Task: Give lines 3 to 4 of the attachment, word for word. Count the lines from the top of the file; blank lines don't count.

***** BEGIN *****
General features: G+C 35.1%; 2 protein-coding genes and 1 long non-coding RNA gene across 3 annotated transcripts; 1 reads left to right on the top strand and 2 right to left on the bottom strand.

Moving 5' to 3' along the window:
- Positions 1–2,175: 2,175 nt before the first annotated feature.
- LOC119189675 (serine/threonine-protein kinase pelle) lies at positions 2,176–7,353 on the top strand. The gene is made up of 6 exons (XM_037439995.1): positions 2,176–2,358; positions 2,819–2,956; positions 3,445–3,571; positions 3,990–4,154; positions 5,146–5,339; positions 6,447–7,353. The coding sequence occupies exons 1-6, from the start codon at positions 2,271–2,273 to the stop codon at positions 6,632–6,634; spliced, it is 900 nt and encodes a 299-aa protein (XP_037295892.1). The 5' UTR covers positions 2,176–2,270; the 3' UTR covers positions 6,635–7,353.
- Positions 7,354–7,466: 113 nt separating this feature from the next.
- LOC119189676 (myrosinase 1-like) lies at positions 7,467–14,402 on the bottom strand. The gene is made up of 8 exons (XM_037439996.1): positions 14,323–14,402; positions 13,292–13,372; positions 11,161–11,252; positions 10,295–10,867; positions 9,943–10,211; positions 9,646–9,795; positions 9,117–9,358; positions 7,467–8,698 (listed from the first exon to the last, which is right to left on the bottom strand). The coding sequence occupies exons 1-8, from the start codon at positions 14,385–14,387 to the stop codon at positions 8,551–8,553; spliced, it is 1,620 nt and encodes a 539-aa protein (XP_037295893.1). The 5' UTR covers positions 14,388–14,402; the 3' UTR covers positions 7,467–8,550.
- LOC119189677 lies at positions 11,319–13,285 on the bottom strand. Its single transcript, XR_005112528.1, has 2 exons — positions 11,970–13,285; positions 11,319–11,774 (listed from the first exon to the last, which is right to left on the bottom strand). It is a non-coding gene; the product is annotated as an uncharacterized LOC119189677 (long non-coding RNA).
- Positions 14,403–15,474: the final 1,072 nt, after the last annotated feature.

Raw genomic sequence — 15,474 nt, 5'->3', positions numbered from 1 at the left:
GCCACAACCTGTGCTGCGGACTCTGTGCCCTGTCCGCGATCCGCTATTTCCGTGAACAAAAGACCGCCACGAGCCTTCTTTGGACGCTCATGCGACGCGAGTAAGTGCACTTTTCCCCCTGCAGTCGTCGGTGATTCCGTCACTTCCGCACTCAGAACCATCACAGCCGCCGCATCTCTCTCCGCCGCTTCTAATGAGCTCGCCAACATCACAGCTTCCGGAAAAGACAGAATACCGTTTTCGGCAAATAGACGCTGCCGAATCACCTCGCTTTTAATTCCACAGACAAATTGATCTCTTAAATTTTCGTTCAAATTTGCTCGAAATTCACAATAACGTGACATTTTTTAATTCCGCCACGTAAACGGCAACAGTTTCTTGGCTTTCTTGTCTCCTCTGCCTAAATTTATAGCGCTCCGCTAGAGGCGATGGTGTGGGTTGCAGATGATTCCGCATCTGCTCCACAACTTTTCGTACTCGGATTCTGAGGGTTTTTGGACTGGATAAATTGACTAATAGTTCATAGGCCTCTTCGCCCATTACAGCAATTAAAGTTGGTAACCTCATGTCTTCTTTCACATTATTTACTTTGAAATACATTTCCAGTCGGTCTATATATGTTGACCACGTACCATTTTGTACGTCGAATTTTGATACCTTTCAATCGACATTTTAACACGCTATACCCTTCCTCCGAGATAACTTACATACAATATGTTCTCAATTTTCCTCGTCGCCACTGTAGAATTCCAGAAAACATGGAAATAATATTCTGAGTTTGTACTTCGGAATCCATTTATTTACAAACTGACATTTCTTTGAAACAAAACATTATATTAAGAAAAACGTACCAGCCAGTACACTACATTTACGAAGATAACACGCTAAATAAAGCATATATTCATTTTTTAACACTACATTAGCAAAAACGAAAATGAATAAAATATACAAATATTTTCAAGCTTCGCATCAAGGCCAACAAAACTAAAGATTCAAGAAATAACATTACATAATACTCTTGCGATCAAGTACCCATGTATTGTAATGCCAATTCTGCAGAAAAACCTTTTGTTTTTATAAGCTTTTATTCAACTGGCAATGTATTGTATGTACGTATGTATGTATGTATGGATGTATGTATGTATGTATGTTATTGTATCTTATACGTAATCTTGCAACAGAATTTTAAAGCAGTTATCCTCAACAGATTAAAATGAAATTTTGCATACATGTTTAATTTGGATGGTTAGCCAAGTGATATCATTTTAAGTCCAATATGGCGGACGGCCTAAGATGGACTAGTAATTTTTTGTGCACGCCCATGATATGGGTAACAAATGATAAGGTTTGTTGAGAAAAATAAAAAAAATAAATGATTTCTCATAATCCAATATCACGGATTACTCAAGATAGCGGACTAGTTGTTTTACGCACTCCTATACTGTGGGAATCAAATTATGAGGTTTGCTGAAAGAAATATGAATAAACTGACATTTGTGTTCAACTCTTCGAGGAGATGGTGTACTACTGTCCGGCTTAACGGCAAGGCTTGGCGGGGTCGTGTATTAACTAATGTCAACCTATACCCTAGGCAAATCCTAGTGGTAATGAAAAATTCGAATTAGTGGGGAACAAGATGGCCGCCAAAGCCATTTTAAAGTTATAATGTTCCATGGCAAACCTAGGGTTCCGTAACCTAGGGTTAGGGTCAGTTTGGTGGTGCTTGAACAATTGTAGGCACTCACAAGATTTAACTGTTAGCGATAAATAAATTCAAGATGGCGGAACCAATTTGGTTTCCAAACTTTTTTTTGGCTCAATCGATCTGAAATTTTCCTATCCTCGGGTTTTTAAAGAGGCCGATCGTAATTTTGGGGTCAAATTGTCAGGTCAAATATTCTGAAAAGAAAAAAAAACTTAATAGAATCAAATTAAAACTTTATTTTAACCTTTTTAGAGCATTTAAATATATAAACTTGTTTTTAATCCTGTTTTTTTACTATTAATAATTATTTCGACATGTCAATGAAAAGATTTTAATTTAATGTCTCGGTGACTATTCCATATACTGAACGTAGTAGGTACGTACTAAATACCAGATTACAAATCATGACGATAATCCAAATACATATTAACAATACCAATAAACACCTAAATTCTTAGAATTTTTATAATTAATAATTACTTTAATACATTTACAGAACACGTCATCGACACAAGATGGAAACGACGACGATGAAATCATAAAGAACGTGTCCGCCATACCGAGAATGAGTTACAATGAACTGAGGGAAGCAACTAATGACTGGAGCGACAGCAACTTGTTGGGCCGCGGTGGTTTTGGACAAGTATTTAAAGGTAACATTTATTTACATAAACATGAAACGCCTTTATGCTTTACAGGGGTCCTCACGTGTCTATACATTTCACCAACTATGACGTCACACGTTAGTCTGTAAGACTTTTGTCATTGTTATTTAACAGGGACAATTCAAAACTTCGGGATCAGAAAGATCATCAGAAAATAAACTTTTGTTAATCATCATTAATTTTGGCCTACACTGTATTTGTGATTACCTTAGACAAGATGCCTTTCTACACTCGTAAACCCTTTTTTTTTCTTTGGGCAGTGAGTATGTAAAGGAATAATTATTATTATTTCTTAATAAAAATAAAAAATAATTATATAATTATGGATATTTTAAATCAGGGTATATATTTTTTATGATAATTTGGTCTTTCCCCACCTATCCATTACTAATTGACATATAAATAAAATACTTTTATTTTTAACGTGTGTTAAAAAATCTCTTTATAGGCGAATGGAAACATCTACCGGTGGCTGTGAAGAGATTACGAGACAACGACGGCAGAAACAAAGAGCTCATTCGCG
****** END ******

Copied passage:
- Positions 1–2,175: 2,175 nt before the first annotated feature.
- LOC119189675 (serine/threonine-protein kinase pelle) lies at positions 2,176–7,353 on the top strand. The gene is made up of 6 exons (XM_037439995.1): positions 2,176–2,358; positions 2,819–2,956; positions 3,445–3,571; positions 3,990–4,154; positions 5,146–5,339; positions 6,447–7,353. The coding sequence occupies exons 1-6, from the start codon at positions 2,271–2,273 to the stop codon at positions 6,632–6,634; spliced, it is 900 nt and encodes a 299-aa protein (XP_037295892.1). The 5' UTR covers positions 2,176–2,270; the 3' UTR covers positions 6,635–7,353.